I believe it would be a big mistake to think this sermon was only intended for the Jews, since His teachings go far beyond the requirements of the Law of the Tanach, the Old Testament.

An example of this is when He taught that anger without cause, or even saying Raca, which is an Aramaic word that can be translated “worthless” or “foolish”, to someone is the same in God’s eyes as if we kill them (Matthew 5:22); and yet the Tanach only teaches “thou shalt not kill” (Deuteronomy 5:17).

Jesus’ sermon, His greatest sermon, preached to the multitudes of Jews following Him around Galilee, describes the character qualities to be found in anyone who will follow Him into His kingdom, who will follow His teachings and commands every day of their life, denying their own will to follow His.

These qualities describe the character of a true believer, one who believes Jesus is the Son of God, the promised Messiah, who came in human form to die on the cross for our sins and transgressions against God, who would be raised from death to life on the third day, and who would sit down at the right hand of the Father in heaven.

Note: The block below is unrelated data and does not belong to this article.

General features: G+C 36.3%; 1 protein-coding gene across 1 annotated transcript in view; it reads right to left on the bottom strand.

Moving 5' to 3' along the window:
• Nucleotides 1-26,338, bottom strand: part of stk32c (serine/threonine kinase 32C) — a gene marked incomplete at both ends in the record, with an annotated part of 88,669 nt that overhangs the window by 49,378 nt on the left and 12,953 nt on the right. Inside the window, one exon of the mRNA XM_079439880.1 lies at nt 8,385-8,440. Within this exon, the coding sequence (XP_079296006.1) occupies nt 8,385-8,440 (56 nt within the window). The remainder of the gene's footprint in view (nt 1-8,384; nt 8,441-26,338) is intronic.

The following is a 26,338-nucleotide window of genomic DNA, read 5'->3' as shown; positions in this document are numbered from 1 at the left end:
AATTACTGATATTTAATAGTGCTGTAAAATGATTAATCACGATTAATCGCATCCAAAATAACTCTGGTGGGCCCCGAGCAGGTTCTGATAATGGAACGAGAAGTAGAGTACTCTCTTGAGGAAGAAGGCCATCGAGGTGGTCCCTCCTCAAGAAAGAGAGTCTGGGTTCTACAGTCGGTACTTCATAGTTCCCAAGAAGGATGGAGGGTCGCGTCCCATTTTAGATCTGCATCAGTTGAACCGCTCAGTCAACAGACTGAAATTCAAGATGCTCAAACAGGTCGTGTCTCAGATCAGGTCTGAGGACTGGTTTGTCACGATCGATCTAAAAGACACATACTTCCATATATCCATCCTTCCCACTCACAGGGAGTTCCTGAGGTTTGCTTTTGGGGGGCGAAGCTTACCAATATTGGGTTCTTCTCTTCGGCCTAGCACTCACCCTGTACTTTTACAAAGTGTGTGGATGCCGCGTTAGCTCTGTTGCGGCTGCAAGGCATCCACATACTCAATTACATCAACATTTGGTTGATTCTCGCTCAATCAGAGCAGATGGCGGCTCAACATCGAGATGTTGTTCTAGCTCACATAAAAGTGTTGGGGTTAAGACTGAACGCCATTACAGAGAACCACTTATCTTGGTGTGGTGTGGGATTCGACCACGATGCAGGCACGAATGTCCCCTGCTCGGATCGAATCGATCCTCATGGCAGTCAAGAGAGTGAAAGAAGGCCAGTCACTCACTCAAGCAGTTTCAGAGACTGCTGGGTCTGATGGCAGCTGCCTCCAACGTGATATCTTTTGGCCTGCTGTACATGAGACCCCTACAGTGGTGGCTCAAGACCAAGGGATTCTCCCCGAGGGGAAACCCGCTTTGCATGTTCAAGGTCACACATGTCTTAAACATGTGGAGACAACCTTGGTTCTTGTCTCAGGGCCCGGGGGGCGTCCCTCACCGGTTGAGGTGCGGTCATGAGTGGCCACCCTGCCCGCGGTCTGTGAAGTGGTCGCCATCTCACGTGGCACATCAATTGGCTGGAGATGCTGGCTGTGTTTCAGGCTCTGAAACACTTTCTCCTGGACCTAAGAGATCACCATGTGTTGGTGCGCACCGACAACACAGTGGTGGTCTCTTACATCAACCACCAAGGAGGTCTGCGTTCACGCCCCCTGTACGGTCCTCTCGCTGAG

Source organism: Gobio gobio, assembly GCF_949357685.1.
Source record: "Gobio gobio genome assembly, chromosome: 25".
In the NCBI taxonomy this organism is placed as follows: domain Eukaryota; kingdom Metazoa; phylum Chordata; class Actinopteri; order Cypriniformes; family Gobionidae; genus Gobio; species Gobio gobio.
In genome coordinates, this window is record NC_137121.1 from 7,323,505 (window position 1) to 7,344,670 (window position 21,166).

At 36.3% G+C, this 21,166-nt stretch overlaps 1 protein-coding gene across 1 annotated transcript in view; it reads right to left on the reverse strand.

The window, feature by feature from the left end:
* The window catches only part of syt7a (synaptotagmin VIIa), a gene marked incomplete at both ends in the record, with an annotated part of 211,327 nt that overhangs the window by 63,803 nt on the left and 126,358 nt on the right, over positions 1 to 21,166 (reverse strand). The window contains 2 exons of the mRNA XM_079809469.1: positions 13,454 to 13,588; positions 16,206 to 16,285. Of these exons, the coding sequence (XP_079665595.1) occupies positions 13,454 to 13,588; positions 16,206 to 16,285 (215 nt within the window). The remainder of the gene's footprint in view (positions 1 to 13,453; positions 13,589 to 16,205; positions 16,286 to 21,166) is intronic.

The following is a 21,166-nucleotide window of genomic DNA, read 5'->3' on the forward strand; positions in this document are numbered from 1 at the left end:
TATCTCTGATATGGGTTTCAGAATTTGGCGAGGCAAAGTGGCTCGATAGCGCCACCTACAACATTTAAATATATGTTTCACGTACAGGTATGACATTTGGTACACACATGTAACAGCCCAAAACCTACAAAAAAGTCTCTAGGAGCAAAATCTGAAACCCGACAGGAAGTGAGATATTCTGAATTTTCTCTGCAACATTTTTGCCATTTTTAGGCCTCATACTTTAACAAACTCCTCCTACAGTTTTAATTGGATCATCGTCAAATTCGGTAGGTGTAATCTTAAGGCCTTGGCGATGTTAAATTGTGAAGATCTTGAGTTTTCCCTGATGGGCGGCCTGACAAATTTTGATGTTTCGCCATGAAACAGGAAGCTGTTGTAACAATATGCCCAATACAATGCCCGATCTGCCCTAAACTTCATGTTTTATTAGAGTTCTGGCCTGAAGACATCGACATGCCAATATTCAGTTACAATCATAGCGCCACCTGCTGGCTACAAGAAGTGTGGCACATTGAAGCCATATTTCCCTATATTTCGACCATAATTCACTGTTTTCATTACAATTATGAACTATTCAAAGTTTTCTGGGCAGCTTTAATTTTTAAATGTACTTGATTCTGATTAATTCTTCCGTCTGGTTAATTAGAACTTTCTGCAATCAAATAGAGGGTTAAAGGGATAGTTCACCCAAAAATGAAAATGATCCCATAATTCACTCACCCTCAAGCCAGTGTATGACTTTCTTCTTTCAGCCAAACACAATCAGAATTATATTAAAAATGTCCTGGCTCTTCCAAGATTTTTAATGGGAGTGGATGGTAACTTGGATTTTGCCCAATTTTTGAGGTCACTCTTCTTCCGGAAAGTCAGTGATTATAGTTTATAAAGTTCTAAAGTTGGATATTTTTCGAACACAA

And so, I challenge everyone who reads the following posts about Jesus’ greatest sermon to examine his or her own heart to see if these character qualities describe you, your actions, and your attitudes.

If they do, then you too are joint heirs with Jesus Christ in His promised kingdom for all eternity; if they do not, then maybe you want to consider turning your heart toward God, believing that Jesus died for your sins, was raised from death to life, and call upon Him as Lord.

The choice is yours.



Poor In Spirit

Matthew 5:3


In the opening salvo of the sermon on the mount Jesus begins “Blessed are the poor in spirit: for theirs is the kingdom of heaven.”

A simple statement that we so often take for granted. But I thought I would dissect it a little.